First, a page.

Feb 17, 2021
These days, it has become increasingly common for language instructors to tailor exams to the authentic situations and uses that students might be called upon to communicate in the language they are studying. In keeping with these trends in language pedagogy, we are proud to present our innovative series of speaking and writing prompts for students finishing their first semester of Yiddish.
1. Translate the attached handwritten passage in bad handwriting on deteriorating paper from your next door neighbor’s uncle’s mother-in-law, which he found in his attic. There will be no monetary compensation for this task.
2. Decipher these seven phrases that sound vaguely like Yiddish that someone used to hear their grandmother-in-law loudly exclaim when she stubbed her toe.
3. Track down the author, title, publication information, source for the sheet music, performer, and recording of a Yiddish song. You will be provided with only seven mispronounced words from this song, and they are not all from the same stanza.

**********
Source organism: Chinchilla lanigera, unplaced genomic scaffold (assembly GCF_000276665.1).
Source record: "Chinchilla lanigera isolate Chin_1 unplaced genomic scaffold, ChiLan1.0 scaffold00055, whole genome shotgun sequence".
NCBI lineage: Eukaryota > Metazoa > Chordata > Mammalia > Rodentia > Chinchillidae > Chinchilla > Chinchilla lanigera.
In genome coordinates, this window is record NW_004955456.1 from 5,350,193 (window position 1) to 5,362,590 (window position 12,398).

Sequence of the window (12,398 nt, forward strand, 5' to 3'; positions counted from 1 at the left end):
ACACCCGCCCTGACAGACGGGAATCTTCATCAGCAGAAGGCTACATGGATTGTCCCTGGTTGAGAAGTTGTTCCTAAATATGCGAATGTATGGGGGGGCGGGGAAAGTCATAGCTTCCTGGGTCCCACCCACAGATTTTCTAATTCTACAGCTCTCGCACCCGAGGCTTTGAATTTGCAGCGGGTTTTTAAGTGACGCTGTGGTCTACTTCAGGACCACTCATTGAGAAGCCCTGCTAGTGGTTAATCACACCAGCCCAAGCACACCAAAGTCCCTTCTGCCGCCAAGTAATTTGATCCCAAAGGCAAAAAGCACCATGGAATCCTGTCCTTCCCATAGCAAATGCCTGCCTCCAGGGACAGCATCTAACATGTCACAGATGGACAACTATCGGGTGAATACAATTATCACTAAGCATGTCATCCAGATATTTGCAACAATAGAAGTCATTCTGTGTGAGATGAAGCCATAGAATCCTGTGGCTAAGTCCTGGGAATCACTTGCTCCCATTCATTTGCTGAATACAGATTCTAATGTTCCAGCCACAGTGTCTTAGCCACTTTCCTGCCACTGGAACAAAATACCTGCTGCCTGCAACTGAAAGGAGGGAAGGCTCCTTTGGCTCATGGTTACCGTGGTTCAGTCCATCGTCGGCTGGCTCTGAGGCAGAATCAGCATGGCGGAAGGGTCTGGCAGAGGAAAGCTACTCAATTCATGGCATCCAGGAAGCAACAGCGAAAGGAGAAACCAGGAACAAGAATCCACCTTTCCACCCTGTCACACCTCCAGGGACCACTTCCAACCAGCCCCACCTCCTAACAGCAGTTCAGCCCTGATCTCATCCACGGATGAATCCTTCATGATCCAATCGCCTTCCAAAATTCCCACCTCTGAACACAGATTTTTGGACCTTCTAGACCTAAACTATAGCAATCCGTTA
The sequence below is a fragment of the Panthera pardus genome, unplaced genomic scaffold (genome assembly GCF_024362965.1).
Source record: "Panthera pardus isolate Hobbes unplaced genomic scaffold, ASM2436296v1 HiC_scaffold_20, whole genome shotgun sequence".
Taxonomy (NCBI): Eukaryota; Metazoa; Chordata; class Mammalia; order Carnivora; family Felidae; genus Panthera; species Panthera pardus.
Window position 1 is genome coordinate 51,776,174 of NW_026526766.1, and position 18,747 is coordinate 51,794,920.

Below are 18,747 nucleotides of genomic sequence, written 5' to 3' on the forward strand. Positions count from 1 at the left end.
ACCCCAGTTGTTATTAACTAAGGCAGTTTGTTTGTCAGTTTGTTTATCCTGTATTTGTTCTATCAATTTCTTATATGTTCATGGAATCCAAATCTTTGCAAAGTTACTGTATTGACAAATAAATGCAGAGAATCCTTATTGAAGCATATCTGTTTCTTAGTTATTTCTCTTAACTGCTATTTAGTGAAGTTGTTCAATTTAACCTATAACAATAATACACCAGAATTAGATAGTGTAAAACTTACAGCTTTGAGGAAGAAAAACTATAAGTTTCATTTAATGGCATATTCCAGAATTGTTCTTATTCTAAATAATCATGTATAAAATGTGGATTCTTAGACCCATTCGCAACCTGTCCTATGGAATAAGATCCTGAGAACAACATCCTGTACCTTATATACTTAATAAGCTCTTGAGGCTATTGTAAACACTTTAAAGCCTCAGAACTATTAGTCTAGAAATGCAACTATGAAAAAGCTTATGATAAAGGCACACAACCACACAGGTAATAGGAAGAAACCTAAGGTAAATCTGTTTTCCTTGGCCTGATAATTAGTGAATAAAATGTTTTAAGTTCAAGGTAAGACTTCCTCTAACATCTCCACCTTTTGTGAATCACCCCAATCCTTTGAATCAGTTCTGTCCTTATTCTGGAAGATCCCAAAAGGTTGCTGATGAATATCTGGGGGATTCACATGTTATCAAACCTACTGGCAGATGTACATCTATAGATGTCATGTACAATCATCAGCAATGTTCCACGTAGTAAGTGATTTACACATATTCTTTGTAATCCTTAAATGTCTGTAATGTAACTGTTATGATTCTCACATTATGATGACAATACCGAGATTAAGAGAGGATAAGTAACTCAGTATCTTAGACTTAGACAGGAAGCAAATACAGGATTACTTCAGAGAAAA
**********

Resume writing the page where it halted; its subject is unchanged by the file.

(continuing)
4. You’re at an academic conference and you are pregnant. A renowned professor who insists on speaking to you only in Yiddish keeps changing the topic to ask about your health. Try to change the subject to your research.
5. Decipher your grandmother’s emails, which are written in Bessarabian dialect, half transcribed in Roman characters and half in Israeli Hebrew transcription.
6. You have received an email in which the writer “corrects” your Yiddish, despite the fact that they have no previous knowledge of the language. Respond tactfully.
7. Provide Yiddish spellings and etymologies for the names of all of your friends’ newborn children and/or recently deceased relatives. Keep in mind that your advice will be irrevocably inscribed on the child’s birth certificate and/or the relative’s gravestone.
8. Your acquaintance asks you to translate a Yiddish word that their grandfather used for them as a term of endearment when they were a child. Politely explain that this word is a vulgar term for genitalia but is whimsical and heartwarming in the diminutive.